High Water Marks


Home water featuresLuxury homes are awash in water features as water is incorporated into walls, floors and even furnishings, but maintenance and costs can damp enthusiasm; green-sludge alert.

 Water features, once a second thought when it came to residential design, are now moving to the forefront of home construction. And the latest high-end water features go well beyond yesterday's backyard pool; today's homeowners are building lazy rivers, reef aquariums, man-made mountains with water slides and massive moats. Still, builders say some homeowners aren't prepared for the sticker shock when installing these features or the overhead of maintaining them.

Costs for water features can run high; designers and architects who specialize in building them say the features can rival the price of a house, topping $1 million in some cases. Los Angeles architect David Montalba says that he had a client who planned to install $800,000 worth of water features in a home, only to change his mind at the last minute because of the cost.

Good architecture has always used water," says Charles Sieger, a Miami-based architect who specializes in luxury high-rises. "A wider audience is finally waking up to that." Mr. Sieger's own house in Miami, surrounded by an 18 million-gallon moat, is accessible via a timber-surfaced bridge.

Mr. Montalba says about half of his clients request water features today, a stark rise from the handful of people who were interested 10 years ago. "Back then, it was just a couple of our most adventurous clients who wanted water in their homes," he says. "Today, everyone seems to want a reflecting pool or a fountain or both."

Water features have a practical purpose as well: They mask unpleasant sounds like traffic or noisy neighbors. Sam Johnson, a landscape contractor in Atlanta, says that, because of the additional uses, he's now building about four times as many residential water features as he did five years ago. "Not everyone can live on a beautiful, placid lake, but we can bring the placid lake to them," Mr. Johnson says.

Eugene Lochman, who runs a pool business in the Dallas area, says that he has seen spending on pools and water elements triple since 2008. "Five years ago, it was unheard of for people to drop $120,000 on a nice pool and water feature for their house. But now, it's common," he says. "Rather than go on an elaborate trip, people are investing in their backyards."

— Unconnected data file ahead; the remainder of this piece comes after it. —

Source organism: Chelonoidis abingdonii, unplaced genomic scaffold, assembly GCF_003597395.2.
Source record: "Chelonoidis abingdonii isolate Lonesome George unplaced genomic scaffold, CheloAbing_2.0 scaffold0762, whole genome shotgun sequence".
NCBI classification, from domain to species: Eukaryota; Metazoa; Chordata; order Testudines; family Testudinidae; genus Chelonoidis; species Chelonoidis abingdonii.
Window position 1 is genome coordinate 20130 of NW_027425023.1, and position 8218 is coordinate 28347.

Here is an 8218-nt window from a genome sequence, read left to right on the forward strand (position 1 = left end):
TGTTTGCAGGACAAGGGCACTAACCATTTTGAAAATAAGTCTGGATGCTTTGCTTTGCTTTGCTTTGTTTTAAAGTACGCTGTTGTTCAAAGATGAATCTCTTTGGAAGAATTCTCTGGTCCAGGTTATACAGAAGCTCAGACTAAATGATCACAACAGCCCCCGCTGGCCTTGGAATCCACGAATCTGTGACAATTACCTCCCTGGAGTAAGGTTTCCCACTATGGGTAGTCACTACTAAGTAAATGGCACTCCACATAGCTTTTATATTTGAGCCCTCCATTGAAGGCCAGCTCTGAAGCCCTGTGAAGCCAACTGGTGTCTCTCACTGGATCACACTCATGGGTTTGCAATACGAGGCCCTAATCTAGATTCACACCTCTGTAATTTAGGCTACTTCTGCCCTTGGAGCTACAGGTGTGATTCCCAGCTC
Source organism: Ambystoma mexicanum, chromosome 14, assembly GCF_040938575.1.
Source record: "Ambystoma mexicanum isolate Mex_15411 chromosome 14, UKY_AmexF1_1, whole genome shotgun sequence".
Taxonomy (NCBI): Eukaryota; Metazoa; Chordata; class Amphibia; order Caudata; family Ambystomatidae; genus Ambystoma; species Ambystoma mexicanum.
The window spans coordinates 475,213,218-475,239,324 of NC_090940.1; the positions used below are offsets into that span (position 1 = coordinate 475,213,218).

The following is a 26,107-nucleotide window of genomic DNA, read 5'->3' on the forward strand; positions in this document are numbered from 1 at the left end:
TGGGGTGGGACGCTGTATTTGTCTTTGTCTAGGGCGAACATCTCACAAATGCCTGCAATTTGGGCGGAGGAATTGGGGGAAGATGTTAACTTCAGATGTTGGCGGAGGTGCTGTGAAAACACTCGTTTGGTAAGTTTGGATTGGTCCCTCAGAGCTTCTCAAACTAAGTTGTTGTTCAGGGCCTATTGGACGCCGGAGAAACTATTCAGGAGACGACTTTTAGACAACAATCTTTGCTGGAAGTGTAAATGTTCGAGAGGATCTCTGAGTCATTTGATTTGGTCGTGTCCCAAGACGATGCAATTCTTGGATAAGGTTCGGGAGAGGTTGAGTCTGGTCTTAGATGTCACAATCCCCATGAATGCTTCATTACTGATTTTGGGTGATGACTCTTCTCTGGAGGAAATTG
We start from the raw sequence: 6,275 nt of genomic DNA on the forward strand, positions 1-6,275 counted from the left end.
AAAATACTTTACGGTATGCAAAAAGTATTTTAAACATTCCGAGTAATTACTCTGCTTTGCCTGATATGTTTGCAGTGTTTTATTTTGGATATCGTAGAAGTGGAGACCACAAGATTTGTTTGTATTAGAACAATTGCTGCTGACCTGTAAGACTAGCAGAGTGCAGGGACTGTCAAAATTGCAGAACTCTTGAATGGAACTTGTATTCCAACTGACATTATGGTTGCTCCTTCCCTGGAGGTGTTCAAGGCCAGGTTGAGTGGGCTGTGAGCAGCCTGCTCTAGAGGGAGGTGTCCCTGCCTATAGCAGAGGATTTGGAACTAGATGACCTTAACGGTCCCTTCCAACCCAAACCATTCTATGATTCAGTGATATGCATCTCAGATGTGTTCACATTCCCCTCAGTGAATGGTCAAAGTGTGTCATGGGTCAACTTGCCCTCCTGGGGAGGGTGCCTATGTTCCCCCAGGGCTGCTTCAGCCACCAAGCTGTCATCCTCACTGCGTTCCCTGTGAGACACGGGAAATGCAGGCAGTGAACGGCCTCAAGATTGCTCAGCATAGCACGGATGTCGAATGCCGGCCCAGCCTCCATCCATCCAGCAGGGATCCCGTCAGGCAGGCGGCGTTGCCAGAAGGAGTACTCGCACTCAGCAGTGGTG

Mr. Lochman is one of those people, too. A few years ago, he and his wife, Angie, spent about a quarter of a million dollars—more than a third the cost of their home—building a 287-foot lazy river. The meandering current lets people float around their Prosper, Texas, property or, if they want, they can paddle from the river into a large swimming pool. There's also a man-made cave and multiple waterfalls. The whole water feature requires about 45,000 gallons of water to fill and two 10-horsepower motors to create the current. He can operate the entire apparatus with a remote control.

Aquariums are another water feature that developers say has become popular with homeowners because they can be an inexpensive, low-maintenance way to decorate a home—or give it a unique twist.

The cost and availability of water has increasingly come into play as these features grow more popular. Developers are building in a more eco-conscious manner, constructing homes in areas where well water is available and incorporating water-saving plants into the landscape.

"In many parts of the country, water is absolutely more valuable than gold," says fish habitat and water consultant Shannon Skelton, who runs CFI Global Fisheries Management, a company that helps landowners manage their water assets. In recent years, Mr. Skelton says he has worked with a growing number of clients who have purchased large tracts of land, often thousands acres, that don't come with enough water rights, so they end up having to purchase water elsewhere—at a serious premium.

In some homes, water features can be actually money-saving ventures. Landscaping in dry climates requires a lot of hydration, but a lawn made of water itself demands very little.

 Lauren Schuker Blum for the Wallstreet Journal




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